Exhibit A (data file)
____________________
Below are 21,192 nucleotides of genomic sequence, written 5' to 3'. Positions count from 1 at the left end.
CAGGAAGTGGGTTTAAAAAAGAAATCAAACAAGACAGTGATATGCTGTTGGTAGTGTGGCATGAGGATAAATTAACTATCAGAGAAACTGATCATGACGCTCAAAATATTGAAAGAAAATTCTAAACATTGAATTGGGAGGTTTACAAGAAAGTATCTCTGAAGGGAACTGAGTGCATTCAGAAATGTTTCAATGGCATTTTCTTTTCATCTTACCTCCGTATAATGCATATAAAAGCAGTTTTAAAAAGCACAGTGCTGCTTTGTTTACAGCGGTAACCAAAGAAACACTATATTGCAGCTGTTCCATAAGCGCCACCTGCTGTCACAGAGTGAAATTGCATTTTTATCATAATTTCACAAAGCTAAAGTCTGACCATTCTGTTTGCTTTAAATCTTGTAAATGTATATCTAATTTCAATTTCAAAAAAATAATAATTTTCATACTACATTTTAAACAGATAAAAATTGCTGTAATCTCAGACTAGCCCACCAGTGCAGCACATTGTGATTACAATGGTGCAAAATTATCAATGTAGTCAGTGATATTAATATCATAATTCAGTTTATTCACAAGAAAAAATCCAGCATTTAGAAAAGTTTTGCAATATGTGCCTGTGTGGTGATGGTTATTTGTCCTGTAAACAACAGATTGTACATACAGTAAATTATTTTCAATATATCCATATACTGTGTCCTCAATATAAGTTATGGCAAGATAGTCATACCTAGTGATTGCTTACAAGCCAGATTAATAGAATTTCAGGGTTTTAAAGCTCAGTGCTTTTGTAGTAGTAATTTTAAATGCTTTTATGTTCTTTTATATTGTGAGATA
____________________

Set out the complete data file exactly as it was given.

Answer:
Below are 21,192 nucleotides of genomic sequence, written 5' to 3'. Positions count from 1 at the left end.
CAGGAAGTGGGTTTAAAAAAGAAATCAAACAAGACAGTGATATGCTGTTGGTAGTGTGGCATGAGGATAAATTAACTATCAGAGAAACTGATCATGACGCTCAAAATATTGAAAGAAAATTCTAAACATTGAATTGGGAGGTTTACAAGAAAGTATCTCTGAAGGGAACTGAGTGCATTCAGAAATGTTTCAATGGCATTTTCTTTTCATCTTACCTCCGTATAATGCATATAAAAGCAGTTTTAAAAAGCACAGTGCTGCTTTGTTTACAGCGGTAACCAAAGAAACACTATATTGCAGCTGTTCCATAAGCGCCACCTGCTGTCACAGAGTGAAATTGCATTTTTATCATAATTTCACAAAGCTAAAGTCTGACCATTCTGTTTGCTTTAAATCTTGTAAATGTATATCTAATTTCAATTTCAAAAAAATAATAATTTTCATACTACATTTTAAACAGATAAAAATTGCTGTAATCTCAGACTAGCCCACCAGTGCAGCACATTGTGATTACAATGGTGCAAAATTATCAATGTAGTCAGTGATATTAATATCATAATTCAGTTTATTCACAAGAAAAAATCCAGCATTTAGAAAAGTTTTGCAATATGTGCCTGTGTGGTGATGGTTATTTGTCCTGTAAACAACAGATTGTACATACAGTAAATTATTTTCAATATATCCATATACTGTGTCCTCAATATAAGTTATGGCAAGATAGTCATACCTAGTGATTGCTTACAAGCCAGATTAATAGAATTTCAGGGTTTTAAAGCTCAGTGCTTTTGTAGTAGTAATTTTAAATGCTTTTATGTTCTTTTATATTGTGAGATA